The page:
Ervil's wife Lorna Chynoweth became disillusioned and decided to leave the cult. On Arturo's orders, she was killed by her son Andrew.
Another of Ervil's followers, Leo Evoniuk, also claimed to have been given the authority to lead the church. After months of arguing, the men agreed to meet to resolve their differences. At that meeting, Arturo was murdered, most likely by cult followers Gamaliel and Raul Rios.
During Arturo's reign, some of the group's adherents drifted away. Rena Chynoweth moved away with her two small children. Her brothers, Mark and Duane, and their mother Thelma moved to Texas. Daniel Jordan moved his family to Utah.
After Arturo's death, leadership of the cult fell to the next son on Ervil's list, 20-year-old Heber LeBaron. At this point, the cult primarily comprised the living wives (except for Delfina and Rena), children, and stepchildren of Ervil LeBaron.
Heber revived the policy of blood atonement, and over the next few years group members took revenge on those they blamed for Arturo's death. Gamaliel and Raul Rios were killed. Their two sisters who had been married to Ervil LeBaron disappeared. Heber had accused the women of knowing about Arturo's murder in advance, and authorities believe cult members killed them. Evoniuk was killed in 1987 by cult members.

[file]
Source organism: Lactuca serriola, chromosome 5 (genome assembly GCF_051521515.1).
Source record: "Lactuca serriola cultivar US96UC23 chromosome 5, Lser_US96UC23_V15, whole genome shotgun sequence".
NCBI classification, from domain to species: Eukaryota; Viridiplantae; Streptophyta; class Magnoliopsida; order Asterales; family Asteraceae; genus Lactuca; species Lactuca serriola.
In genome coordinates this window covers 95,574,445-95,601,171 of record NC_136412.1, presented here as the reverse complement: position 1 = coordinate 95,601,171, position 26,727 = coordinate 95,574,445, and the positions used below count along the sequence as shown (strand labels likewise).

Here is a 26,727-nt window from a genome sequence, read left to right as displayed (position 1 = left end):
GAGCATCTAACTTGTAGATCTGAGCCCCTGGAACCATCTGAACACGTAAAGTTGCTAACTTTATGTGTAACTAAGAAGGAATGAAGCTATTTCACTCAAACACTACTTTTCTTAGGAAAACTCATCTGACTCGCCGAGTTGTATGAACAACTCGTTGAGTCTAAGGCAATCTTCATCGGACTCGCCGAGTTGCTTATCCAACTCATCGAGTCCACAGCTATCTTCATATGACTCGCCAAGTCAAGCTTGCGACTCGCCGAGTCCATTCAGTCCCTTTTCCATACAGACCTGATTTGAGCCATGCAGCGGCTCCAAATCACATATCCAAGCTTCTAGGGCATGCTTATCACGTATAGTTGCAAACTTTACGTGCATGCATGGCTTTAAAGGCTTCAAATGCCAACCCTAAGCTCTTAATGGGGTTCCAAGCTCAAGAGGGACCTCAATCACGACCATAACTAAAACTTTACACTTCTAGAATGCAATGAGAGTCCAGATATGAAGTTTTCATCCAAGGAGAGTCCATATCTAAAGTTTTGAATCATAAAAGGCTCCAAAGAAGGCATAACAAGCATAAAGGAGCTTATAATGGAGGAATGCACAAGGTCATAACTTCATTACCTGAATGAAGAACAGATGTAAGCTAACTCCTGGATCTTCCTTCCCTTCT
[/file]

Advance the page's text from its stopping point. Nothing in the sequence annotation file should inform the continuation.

Although Heber did not spend a great deal of time proselytizing about religion to his followers, he fully embraced plural marriage and used it to tighten his influence over the group's members. In 1983, he married two women from Guatemela. Within the next few years he also married several of his half-sisters and stepsisters, including Patricia LeBaron. To gain favor with Mexican politicians and get cover for the family's criminal enterprises, he sometimes pimped out his sisters/wives.
In 1987, the group ostensibly split into two. Heber took Ervil's wives and the teenage children with him to the United States, where they established a large auto theft ring. The younger children stayed in Mexico with Heber's younger brother Aaron (son of Lorna Chynoweth). In August 1987, Aaron took the younger children to Daniel Jordan's home, asking for shelter and sanctuary from the other family members. Although Jordan did not fully trust Aaron, he allowed them all to move in. Two months later, Jordan took his wives and children and the LeBaron children with him on a camping trip. He was shot and killed at the campground. A week later, Aaron was arrested after pulling a gun on Jordan's wives and children and telling them he had been given a revelation giving him authority over the family.